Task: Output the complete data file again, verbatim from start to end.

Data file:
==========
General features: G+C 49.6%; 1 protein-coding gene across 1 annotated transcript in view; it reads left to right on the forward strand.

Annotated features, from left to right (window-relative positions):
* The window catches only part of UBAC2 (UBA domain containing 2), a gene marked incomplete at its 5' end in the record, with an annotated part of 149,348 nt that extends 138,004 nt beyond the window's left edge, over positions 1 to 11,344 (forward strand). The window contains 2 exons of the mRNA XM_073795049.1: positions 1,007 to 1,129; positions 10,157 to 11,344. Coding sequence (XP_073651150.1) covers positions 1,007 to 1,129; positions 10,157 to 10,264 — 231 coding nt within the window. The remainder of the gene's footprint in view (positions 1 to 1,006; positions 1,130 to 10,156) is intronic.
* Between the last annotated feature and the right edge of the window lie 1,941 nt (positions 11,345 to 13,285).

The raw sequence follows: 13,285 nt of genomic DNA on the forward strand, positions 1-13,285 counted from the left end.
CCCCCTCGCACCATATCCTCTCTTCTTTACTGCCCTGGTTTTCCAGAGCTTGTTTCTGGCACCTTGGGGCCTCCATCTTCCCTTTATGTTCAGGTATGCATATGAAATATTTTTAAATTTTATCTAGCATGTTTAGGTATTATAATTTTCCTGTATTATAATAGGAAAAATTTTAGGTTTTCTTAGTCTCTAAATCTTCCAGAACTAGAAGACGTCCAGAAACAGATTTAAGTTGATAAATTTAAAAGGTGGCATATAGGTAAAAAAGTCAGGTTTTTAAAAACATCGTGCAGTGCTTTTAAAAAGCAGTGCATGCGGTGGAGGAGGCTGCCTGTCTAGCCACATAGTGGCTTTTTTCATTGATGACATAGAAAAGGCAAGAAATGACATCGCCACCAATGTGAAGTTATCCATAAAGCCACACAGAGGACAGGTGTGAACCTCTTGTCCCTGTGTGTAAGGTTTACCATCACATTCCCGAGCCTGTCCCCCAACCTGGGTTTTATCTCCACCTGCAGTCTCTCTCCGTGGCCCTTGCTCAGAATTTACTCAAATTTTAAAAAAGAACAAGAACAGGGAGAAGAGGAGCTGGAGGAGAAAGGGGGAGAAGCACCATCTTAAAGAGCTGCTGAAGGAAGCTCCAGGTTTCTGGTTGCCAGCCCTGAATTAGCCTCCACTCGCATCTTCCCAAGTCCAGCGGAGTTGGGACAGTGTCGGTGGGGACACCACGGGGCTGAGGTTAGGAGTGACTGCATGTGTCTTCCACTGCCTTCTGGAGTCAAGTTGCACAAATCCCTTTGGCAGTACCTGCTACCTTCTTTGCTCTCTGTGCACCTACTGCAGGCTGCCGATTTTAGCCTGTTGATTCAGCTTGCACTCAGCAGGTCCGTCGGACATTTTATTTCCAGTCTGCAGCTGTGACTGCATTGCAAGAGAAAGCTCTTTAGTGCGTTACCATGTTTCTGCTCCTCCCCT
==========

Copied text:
General features: G+C 49.6%; 1 protein-coding gene across 1 annotated transcript in view; it reads left to right on the forward strand.

Annotated features, from left to right (window-relative positions):
* The window catches only part of UBAC2 (UBA domain containing 2), a gene marked incomplete at its 5' end in the record, with an annotated part of 149,348 nt that extends 138,004 nt beyond the window's left edge, over positions 1 to 11,344 (forward strand). The window contains 2 exons of the mRNA XM_073795049.1: positions 1,007 to 1,129; positions 10,157 to 11,344. Coding sequence (XP_073651150.1) covers positions 1,007 to 1,129; positions 10,157 to 10,264 — 231 coding nt within the window. The remainder of the gene's footprint in view (positions 1 to 1,006; positions 1,130 to 10,156) is intronic.
* Between the last annotated feature and the right edge of the window lie 1,941 nt (positions 11,345 to 13,285).

The raw sequence follows: 13,285 nt of genomic DNA on the forward strand, positions 1-13,285 counted from the left end.
CCCCCTCGCACCATATCCTCTCTTCTTTACTGCCCTGGTTTTCCAGAGCTTGTTTCTGGCACCTTGGGGCCTCCATCTTCCCTTTATGTTCAGGTATGCATATGAAATATTTTTAAATTTTATCTAGCATGTTTAGGTATTATAATTTTCCTGTATTATAATAGGAAAAATTTTAGGTTTTCTTAGTCTCTAAATCTTCCAGAACTAGAAGACGTCCAGAAACAGATTTAAGTTGATAAATTTAAAAGGTGGCATATAGGTAAAAAAGTCAGGTTTTTAAAAACATCGTGCAGTGCTTTTAAAAAGCAGTGCATGCGGTGGAGGAGGCTGCCTGTCTAGCCACATAGTGGCTTTTTTCATTGATGACATAGAAAAGGCAAGAAATGACATCGCCACCAATGTGAAGTTATCCATAAAGCCACACAGAGGACAGGTGTGAACCTCTTGTCCCTGTGTGTAAGGTTTACCATCACATTCCCGAGCCTGTCCCCCAACCTGGGTTTTATCTCCACCTGCAGTCTCTCTCCGTGGCCCTTGCTCAGAATTTACTCAAATTTTAAAAAAGAACAAGAACAGGGAGAAGAGGAGCTGGAGGAGAAAGGGGGAGAAGCACCATCTTAAAGAGCTGCTGAAGGAAGCTCCAGGTTTCTGGTTGCCAGCCCTGAATTAGCCTCCACTCGCATCTTCCCAAGTCCAGCGGAGTTGGGACAGTGTCGGTGGGGACACCACGGGGCTGAGGTTAGGAGTGACTGCATGTGTCTTCCACTGCCTTCTGGAGTCAAGTTGCACAAATCCCTTTGGCAGTACCTGCTACCTTCTTTGCTCTCTGTGCACCTACTGCAGGCTGCCGATTTTAGCCTGTTGATTCAGCTTGCACTCAGCAGGTCCGTCGGACATTTTATTTCCAGTCTGCAGCTGTGACTGCATTGCAAGAGAAAGCTCTTTAGTGCGTTACCATGTTTCTGCTCCTCCCCT